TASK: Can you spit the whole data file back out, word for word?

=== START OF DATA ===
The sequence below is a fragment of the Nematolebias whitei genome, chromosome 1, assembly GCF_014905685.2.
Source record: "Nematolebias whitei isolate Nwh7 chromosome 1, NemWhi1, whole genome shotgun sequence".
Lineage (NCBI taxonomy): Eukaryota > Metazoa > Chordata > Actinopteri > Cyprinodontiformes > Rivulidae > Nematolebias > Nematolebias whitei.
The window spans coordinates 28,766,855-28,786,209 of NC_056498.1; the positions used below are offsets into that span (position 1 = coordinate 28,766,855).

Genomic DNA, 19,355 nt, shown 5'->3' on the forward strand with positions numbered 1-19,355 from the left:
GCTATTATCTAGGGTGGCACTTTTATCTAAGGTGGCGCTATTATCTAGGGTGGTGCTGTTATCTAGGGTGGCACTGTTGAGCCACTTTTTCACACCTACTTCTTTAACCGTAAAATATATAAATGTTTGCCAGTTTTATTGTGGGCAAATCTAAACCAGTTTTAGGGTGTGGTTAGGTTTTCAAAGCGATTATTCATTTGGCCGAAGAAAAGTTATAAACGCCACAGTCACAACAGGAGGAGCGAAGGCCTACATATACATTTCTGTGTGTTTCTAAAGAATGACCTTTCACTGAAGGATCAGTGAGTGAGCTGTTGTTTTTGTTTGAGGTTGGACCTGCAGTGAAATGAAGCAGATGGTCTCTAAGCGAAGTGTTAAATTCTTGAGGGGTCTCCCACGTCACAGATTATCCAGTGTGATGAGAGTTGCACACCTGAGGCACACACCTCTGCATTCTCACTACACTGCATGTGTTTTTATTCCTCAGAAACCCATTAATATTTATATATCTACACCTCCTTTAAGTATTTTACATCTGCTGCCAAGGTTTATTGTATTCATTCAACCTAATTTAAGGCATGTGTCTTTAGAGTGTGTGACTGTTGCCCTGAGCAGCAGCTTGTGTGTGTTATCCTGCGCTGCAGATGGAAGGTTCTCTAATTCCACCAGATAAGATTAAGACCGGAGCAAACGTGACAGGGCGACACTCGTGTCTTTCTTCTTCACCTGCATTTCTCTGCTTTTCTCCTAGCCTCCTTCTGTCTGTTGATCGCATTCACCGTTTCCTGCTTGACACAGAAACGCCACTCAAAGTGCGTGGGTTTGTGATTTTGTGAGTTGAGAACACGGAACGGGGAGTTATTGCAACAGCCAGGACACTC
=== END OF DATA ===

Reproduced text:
The sequence below is a fragment of the Nematolebias whitei genome, chromosome 1, assembly GCF_014905685.2.
Source record: "Nematolebias whitei isolate Nwh7 chromosome 1, NemWhi1, whole genome shotgun sequence".
Lineage (NCBI taxonomy): Eukaryota > Metazoa > Chordata > Actinopteri > Cyprinodontiformes > Rivulidae > Nematolebias > Nematolebias whitei.
The window spans coordinates 28,766,855-28,786,209 of NC_056498.1; the positions used below are offsets into that span (position 1 = coordinate 28,766,855).

Genomic DNA, 19,355 nt, shown 5'->3' on the forward strand with positions numbered 1-19,355 from the left:
GCTATTATCTAGGGTGGCACTTTTATCTAAGGTGGCGCTATTATCTAGGGTGGTGCTGTTATCTAGGGTGGCACTGTTGAGCCACTTTTTCACACCTACTTCTTTAACCGTAAAATATATAAATGTTTGCCAGTTTTATTGTGGGCAAATCTAAACCAGTTTTAGGGTGTGGTTAGGTTTTCAAAGCGATTATTCATTTGGCCGAAGAAAAGTTATAAACGCCACAGTCACAACAGGAGGAGCGAAGGCCTACATATACATTTCTGTGTGTTTCTAAAGAATGACCTTTCACTGAAGGATCAGTGAGTGAGCTGTTGTTTTTGTTTGAGGTTGGACCTGCAGTGAAATGAAGCAGATGGTCTCTAAGCGAAGTGTTAAATTCTTGAGGGGTCTCCCACGTCACAGATTATCCAGTGTGATGAGAGTTGCACACCTGAGGCACACACCTCTGCATTCTCACTACACTGCATGTGTTTTTATTCCTCAGAAACCCATTAATATTTATATATCTACACCTCCTTTAAGTATTTTACATCTGCTGCCAAGGTTTATTGTATTCATTCAACCTAATTTAAGGCATGTGTCTTTAGAGTGTGTGACTGTTGCCCTGAGCAGCAGCTTGTGTGTGTTATCCTGCGCTGCAGATGGAAGGTTCTCTAATTCCACCAGATAAGATTAAGACCGGAGCAAACGTGACAGGGCGACACTCGTGTCTTTCTTCTTCACCTGCATTTCTCTGCTTTTCTCCTAGCCTCCTTCTGTCTGTTGATCGCATTCACCGTTTCCTGCTTGACACAGAAACGCCACTCAAAGTGCGTGGGTTTGTGATTTTGTGAGTTGAGAACACGGAACGGGGAGTTATTGCAACAGCCAGGACACTC